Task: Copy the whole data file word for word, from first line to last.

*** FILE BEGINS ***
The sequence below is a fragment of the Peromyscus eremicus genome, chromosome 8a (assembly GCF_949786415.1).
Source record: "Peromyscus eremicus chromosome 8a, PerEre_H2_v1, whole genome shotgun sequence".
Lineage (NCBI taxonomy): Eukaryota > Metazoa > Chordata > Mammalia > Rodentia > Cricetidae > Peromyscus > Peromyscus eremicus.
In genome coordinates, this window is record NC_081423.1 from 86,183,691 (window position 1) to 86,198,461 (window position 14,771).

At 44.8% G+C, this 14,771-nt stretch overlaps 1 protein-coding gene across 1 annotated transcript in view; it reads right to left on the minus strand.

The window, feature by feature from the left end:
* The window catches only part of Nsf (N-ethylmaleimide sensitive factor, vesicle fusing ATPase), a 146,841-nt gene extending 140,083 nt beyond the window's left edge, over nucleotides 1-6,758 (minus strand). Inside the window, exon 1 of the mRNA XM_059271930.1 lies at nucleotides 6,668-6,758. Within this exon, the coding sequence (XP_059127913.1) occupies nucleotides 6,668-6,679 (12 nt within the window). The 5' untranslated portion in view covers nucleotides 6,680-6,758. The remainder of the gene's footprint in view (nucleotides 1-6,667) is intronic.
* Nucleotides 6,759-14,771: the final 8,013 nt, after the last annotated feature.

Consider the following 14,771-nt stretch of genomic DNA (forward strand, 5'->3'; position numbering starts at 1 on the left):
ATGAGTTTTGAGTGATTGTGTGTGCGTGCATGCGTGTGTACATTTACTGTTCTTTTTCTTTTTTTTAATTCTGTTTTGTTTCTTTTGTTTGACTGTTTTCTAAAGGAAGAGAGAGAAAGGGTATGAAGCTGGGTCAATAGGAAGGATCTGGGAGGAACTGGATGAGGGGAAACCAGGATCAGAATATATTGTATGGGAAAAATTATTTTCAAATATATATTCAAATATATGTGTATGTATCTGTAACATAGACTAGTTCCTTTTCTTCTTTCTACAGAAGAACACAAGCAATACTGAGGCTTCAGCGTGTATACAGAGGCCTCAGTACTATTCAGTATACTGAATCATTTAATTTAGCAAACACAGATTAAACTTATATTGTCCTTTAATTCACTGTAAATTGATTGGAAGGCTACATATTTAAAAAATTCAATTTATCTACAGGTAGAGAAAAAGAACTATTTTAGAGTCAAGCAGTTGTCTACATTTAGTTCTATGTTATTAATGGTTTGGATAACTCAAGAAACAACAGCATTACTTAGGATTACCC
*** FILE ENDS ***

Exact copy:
The sequence below is a fragment of the Peromyscus eremicus genome, chromosome 8a (assembly GCF_949786415.1).
Source record: "Peromyscus eremicus chromosome 8a, PerEre_H2_v1, whole genome shotgun sequence".
Lineage (NCBI taxonomy): Eukaryota > Metazoa > Chordata > Mammalia > Rodentia > Cricetidae > Peromyscus > Peromyscus eremicus.
In genome coordinates, this window is record NC_081423.1 from 86,183,691 (window position 1) to 86,198,461 (window position 14,771).

At 44.8% G+C, this 14,771-nt stretch overlaps 1 protein-coding gene across 1 annotated transcript in view; it reads right to left on the minus strand.

The window, feature by feature from the left end:
* The window catches only part of Nsf (N-ethylmaleimide sensitive factor, vesicle fusing ATPase), a 146,841-nt gene extending 140,083 nt beyond the window's left edge, over nucleotides 1-6,758 (minus strand). Inside the window, exon 1 of the mRNA XM_059271930.1 lies at nucleotides 6,668-6,758. Within this exon, the coding sequence (XP_059127913.1) occupies nucleotides 6,668-6,679 (12 nt within the window). The 5' untranslated portion in view covers nucleotides 6,680-6,758. The remainder of the gene's footprint in view (nucleotides 1-6,667) is intronic.
* Nucleotides 6,759-14,771: the final 8,013 nt, after the last annotated feature.

Consider the following 14,771-nt stretch of genomic DNA (forward strand, 5'->3'; position numbering starts at 1 on the left):
ATGAGTTTTGAGTGATTGTGTGTGCGTGCATGCGTGTGTACATTTACTGTTCTTTTTCTTTTTTTTAATTCTGTTTTGTTTCTTTTGTTTGACTGTTTTCTAAAGGAAGAGAGAGAAAGGGTATGAAGCTGGGTCAATAGGAAGGATCTGGGAGGAACTGGATGAGGGGAAACCAGGATCAGAATATATTGTATGGGAAAAATTATTTTCAAATATATATTCAAATATATGTGTATGTATCTGTAACATAGACTAGTTCCTTTTCTTCTTTCTACAGAAGAACACAAGCAATACTGAGGCTTCAGCGTGTATACAGAGGCCTCAGTACTATTCAGTATACTGAATCATTTAATTTAGCAAACACAGATTAAACTTATATTGTCCTTTAATTCACTGTAAATTGATTGGAAGGCTACATATTTAAAAAATTCAATTTATCTACAGGTAGAGAAAAAGAACTATTTTAGAGTCAAGCAGTTGTCTACATTTAGTTCTATGTTATTAATGGTTTGGATAACTCAAGAAACAACAGCATTACTTAGGATTACCC